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Rosemarie Maldonado writes: Often said is, "Getting from here to there is the journey and that is more important than the destination." While I am no sage, I will tell you a few of my experiences on my journey with research at UB and at the ALA Annual Conference 2005 last month in Chicago, Illinois in which I co-presented a research paper as a University at Buffalo The State University of New York MLS student. I've included som tips if you are thinking about doing a special project, and some tips if you are thinking about going to a conference. -- Read More
Steven Bell has one Over @LJ on the big gathering last month in Chicago.
"Another American Library Association (ALA) conference comes, and along with it another opening keynoter who does little more than give us the standard, â€œGee, I really, really like youâ€? speech. Itâ€™s a syrupy blend of admiration for all things library, patronization of the causes ALA attendees support, and vitriol for those, mostly politicians and policies, we oppose."
He says itâ€™s a tough and thankless job to arrange ALA keynote talks, but more attention should be paid to balance the political spectrum our speakers represent.
Anonymous Patron writes "The 2005 Annual Conference will be held in Chicago, IL from June 23-29, 2005. The exhibits will be held June 25-28,
2005 in the McCormick Place Convention Center.
ALA Conference WIKI featuring a link to folks who are blogging the
CILIP â€“ the Chartered Institute of Library and Information Professionals - will sponsor Internet Librarian International 2005, taking place in London, England on 10 & 11 October this year. More on the upcoming conference here .
kathleen writes "This year, we will discuss and celebrate three decades of Latina Literature in the U.S. The "crossing over" of U.S. Latino/a literature into the awareness of the general American reader began in the 1980s with the publication of Sandra Cisneros' "The House on Mango Street" by Arte PÃºblico.
On its 10-year anniversary, Latina Letters applauds Sandra Cisneros for helping to open the gates of the mainstream for many Latina writers to follow. Also participating in Latina Letters is a voice of the '80s poet Lorna Dee Cervantes, who will read from her new work. For the decade of the '90s we celebrate Pat Mora, Chicana poet extraordinaire, who opened the mainstream doors to Latina children's literature. Representing the first decade of the 21st century are Alicia Gaspar de Alba and Cuban-American Ana MenÃ©ndez, two writers whose works explore both political and social issues in the form of fiction.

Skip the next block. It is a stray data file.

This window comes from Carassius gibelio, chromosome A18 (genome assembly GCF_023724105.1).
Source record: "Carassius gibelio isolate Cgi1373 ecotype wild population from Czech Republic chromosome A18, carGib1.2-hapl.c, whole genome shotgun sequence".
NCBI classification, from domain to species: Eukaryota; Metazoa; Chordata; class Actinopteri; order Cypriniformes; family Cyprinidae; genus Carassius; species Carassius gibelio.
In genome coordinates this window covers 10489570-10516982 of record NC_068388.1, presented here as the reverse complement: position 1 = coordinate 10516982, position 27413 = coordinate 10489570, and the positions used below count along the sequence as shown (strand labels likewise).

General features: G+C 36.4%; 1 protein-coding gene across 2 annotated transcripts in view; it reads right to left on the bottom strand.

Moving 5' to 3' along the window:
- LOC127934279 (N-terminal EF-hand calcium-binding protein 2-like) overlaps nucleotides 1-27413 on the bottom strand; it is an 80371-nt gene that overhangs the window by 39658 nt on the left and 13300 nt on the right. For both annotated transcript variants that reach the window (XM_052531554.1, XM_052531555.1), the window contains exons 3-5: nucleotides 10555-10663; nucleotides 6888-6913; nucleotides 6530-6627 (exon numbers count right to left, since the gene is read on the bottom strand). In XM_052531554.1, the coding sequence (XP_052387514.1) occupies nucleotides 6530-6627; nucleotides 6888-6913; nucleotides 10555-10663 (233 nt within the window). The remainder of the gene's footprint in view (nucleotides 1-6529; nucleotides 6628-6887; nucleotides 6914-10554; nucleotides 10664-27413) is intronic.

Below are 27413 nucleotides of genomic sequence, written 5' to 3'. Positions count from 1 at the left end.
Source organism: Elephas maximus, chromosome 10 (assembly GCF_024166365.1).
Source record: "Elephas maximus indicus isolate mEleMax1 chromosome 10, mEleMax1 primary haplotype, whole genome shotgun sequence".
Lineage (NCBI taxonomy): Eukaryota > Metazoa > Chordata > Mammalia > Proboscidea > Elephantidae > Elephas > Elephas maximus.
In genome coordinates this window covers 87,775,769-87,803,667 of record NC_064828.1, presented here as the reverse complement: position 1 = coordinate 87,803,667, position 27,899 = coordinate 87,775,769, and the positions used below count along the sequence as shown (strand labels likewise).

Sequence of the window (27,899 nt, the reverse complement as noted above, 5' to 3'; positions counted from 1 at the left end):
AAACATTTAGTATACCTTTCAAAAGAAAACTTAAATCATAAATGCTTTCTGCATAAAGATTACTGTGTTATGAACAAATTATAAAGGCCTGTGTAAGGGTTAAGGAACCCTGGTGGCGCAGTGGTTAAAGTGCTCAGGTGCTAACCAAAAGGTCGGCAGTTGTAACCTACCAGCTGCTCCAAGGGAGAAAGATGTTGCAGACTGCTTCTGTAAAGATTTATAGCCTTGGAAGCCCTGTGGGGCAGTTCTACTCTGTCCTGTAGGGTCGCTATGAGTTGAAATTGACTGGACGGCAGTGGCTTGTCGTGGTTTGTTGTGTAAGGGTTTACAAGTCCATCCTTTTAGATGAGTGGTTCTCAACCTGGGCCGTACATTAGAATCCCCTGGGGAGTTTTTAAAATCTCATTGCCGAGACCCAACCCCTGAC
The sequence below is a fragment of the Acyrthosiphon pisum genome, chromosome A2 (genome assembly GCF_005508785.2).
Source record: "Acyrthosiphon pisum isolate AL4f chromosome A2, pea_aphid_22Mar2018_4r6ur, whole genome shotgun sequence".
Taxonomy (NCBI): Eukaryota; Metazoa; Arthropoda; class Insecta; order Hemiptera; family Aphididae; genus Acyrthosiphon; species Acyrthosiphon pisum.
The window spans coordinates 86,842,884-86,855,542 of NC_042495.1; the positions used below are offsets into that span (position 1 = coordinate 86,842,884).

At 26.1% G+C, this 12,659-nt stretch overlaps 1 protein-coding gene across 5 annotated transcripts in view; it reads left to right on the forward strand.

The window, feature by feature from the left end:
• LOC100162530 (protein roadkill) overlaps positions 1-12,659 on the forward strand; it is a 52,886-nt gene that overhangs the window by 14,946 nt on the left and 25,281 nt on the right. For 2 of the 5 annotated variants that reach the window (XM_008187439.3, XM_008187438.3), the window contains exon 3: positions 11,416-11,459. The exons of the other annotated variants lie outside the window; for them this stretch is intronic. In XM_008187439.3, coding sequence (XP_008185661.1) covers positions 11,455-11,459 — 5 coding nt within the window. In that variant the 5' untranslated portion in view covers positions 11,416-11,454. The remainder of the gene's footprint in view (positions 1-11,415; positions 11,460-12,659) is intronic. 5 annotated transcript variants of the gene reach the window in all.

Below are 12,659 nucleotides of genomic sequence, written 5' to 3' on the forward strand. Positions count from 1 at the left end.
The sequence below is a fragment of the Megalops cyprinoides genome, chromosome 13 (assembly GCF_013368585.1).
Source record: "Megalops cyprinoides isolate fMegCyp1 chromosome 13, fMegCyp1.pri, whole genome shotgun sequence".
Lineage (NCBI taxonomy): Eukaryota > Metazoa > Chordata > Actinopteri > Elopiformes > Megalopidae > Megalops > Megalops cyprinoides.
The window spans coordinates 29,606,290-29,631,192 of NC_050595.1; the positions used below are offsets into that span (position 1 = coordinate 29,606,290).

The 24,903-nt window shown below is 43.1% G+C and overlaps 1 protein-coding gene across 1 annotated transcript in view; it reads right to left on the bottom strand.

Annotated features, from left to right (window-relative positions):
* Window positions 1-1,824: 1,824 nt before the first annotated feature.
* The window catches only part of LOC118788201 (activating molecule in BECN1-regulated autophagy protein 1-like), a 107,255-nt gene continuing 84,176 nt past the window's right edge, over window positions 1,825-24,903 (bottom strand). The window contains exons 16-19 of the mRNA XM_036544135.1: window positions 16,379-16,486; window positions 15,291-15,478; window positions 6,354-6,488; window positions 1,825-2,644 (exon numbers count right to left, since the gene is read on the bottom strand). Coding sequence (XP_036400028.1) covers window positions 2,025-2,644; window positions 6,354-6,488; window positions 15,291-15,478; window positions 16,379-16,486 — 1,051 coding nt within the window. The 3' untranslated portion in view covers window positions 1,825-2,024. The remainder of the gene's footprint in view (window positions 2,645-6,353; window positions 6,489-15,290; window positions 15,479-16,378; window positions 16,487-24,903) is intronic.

Latina Letters will be a forum for issues of literature, art, identity, ethnicity and gender, continuing as it has from the beginning to focus awareness on these important issues.
Gwendolyn DÃaz, Ph.D. Director, Latina Letters=See Latina Lista for more on a Latina woman's perspective."
Just One More on BookExpo America. This author says it was a lot like life. Most people split their focus among unseemly jockeying for immediate opportunities (party invites, press attention), unconvincing near-term confidence ("The next catalog is our best ever") and, when reluctantly contemplating the distant future, a barely suppressed case of the screaming fantods.
Anonymous Patron writes "The Globe and Mail's take on SLA seems to think we're all a bunch of party animal lushes: "There was also much letting down of hair -- and that's assuming it was pulled up in the first place."
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Lloyd Davidson writes "The LITA Electronic Publishing/Electronic Journals IG presents the following program at ALA Annual in Chicago:
Searching Digital Resources: How do people search? How do we know what they want? How do we know when they find what they need?
Saturday, June 25, 8:30 am - 12:00 pm in the Exchange room of the Intercontinental Hotel. During its development, the content of this program has evolved to present a set of exemplary descriptions of the processes and techniques essential to designing Web interfaces for optimal clarity and simplicity and to describe the patron feedback methods used to accurately measure their usability. -- Read More
Kathleen writes "The Library of Congress joined BYU to celebrate the legacy of Mormon founder, Joseph Smith Jr.
Most scholars agree that perhaps Smith's most important legacy - and one of the main historical flashpoints between Mormons and non-Mormons - is that he added a new volume to the canon, the collection of books generally accepted as religious scripture.
The conference is part of a yearlong celebration by the church of the bicentennial of Joseph Smith's birth in December 1805 in Vermont.
By December 2005, the public should get its first glimpse of a 12-volume publication of Joseph Smith's papers, diaries and personal writings, all part of the Joseph Smith Papers Project that has been endorsed by the National Archives."